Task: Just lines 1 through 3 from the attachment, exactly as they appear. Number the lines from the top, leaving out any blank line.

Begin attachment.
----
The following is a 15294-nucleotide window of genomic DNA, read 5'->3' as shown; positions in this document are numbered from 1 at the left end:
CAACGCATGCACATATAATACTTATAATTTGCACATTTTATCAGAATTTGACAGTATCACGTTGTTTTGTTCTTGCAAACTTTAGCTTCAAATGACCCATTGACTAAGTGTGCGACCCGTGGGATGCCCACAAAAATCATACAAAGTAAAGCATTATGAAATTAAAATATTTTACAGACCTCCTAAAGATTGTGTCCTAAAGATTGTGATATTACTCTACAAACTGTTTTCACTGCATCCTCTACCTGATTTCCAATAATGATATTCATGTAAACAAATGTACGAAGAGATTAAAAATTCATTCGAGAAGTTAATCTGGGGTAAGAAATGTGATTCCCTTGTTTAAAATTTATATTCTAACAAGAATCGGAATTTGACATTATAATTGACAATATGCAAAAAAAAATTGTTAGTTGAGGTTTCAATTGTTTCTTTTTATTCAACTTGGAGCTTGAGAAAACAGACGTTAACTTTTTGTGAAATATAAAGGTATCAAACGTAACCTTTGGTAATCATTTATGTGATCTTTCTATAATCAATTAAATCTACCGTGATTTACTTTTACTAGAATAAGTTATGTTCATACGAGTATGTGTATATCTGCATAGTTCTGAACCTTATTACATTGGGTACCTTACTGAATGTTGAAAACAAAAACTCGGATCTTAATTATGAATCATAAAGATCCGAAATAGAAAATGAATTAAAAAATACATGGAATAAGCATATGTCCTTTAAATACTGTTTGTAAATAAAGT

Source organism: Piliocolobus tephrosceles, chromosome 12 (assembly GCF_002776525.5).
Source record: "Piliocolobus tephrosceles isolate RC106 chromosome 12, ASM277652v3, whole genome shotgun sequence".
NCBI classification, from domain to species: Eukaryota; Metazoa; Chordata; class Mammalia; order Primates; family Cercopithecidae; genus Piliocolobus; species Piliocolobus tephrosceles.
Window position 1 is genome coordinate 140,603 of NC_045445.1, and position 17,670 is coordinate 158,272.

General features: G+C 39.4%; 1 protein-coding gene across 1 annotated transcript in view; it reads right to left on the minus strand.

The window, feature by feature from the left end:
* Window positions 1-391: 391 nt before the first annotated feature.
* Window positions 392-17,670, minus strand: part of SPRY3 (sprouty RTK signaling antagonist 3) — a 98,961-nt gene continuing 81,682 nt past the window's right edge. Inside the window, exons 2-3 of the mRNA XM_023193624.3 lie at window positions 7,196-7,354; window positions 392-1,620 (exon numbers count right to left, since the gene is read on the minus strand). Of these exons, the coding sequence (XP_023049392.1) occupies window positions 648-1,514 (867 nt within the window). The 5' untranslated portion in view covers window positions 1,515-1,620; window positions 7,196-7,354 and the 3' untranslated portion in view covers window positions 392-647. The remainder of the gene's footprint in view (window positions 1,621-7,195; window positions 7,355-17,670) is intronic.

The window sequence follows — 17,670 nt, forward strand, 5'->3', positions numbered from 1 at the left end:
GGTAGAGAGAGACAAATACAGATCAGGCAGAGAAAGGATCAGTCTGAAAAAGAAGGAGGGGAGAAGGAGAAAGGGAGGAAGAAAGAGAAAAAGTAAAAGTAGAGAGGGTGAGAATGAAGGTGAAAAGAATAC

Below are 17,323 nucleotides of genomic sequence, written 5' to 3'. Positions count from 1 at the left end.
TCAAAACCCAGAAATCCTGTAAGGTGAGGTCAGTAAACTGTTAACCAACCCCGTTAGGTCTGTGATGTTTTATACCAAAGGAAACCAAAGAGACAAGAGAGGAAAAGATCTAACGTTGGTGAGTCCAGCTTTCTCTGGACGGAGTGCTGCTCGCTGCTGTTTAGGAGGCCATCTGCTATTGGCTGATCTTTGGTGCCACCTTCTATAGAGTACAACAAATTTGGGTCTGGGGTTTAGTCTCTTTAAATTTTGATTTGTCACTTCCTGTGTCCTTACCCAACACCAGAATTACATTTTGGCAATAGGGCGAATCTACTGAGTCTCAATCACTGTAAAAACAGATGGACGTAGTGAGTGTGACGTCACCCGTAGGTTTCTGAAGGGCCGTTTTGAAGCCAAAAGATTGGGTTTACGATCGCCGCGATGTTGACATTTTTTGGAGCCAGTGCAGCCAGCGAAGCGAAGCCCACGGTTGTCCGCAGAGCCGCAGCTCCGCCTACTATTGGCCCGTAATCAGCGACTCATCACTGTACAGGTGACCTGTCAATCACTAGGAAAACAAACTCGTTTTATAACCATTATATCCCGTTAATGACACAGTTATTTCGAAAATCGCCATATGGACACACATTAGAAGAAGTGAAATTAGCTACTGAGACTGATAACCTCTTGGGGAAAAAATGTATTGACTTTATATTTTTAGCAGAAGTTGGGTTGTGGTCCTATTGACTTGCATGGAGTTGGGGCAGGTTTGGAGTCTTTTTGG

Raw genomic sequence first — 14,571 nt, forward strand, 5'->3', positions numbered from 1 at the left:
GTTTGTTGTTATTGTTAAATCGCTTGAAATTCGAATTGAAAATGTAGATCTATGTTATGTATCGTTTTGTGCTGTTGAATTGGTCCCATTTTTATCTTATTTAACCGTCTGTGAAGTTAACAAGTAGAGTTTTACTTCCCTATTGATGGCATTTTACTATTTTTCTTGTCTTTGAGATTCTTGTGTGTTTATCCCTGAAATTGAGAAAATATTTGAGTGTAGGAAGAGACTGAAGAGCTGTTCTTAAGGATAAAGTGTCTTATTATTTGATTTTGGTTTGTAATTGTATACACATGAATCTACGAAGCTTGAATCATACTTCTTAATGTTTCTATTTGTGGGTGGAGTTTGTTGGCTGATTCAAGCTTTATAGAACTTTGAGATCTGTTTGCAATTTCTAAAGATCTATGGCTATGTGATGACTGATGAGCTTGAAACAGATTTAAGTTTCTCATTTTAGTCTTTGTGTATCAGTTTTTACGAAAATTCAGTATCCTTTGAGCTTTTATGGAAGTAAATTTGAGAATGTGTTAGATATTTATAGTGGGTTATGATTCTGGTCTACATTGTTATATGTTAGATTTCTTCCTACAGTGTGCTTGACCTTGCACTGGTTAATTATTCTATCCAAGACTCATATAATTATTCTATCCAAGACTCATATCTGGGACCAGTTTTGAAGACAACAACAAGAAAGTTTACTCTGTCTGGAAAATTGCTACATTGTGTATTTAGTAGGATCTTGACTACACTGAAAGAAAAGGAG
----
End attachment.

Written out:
The following is a 15294-nucleotide window of genomic DNA, read 5'->3' as shown; positions in this document are numbered from 1 at the left end:
CAACGCATGCACATATAATACTTATAATTTGCACATTTTATCAGAATTTGACAGTATCACGTTGTTTTGTTCTTGCAAACTTTAGCTTCAAATGACCCATTGACTAAGTGTGCGACCCGTGGGATGCCCACAAAAATCATACAAAGTAAAGCATTATGAAATTAAAATATTTTACAGACCTCCTAAAGATTGTGTCCTAAAGATTGTGATATTACTCTACAAACTGTTTTCACTGCATCCTCTACCTGATTTCCAATAATGATATTCATGTAAACAAATGTACGAAGAGATTAAAAATTCATTCGAGAAGTTAATCTGGGGTAAGAAATGTGATTCCCTTGTTTAAAATTTATATTCTAACAAGAATCGGAATTTGACATTATAATTGACAATATGCAAAAAAAAATTGTTAGTTGAGGTTTCAATTGTTTCTTTTTATTCAACTTGGAGCTTGAGAAAACAGACGTTAACTTTTTGTGAAATATAAAGGTATCAAACGTAACCTTTGGTAATCATTTATGTGATCTTTCTATAATCAATTAAATCTACCGTGATTTACTTTTACTAGAATAAGTTATGTTCATACGAGTATGTGTATATCTGCATAGTTCTGAACCTTATTACATTGGGTACCTTACTGAATGTTGAAAACAAAAACTCGGATCTTAATTATGAATCATAAAGATCCGAAATAGAAAATGAATTAAAAAATACATGGAATAAGCATATGTCCTTTAAATACTGTTTGTAAATAAAGT

Source organism: Piliocolobus tephrosceles, chromosome 12 (assembly GCF_002776525.5).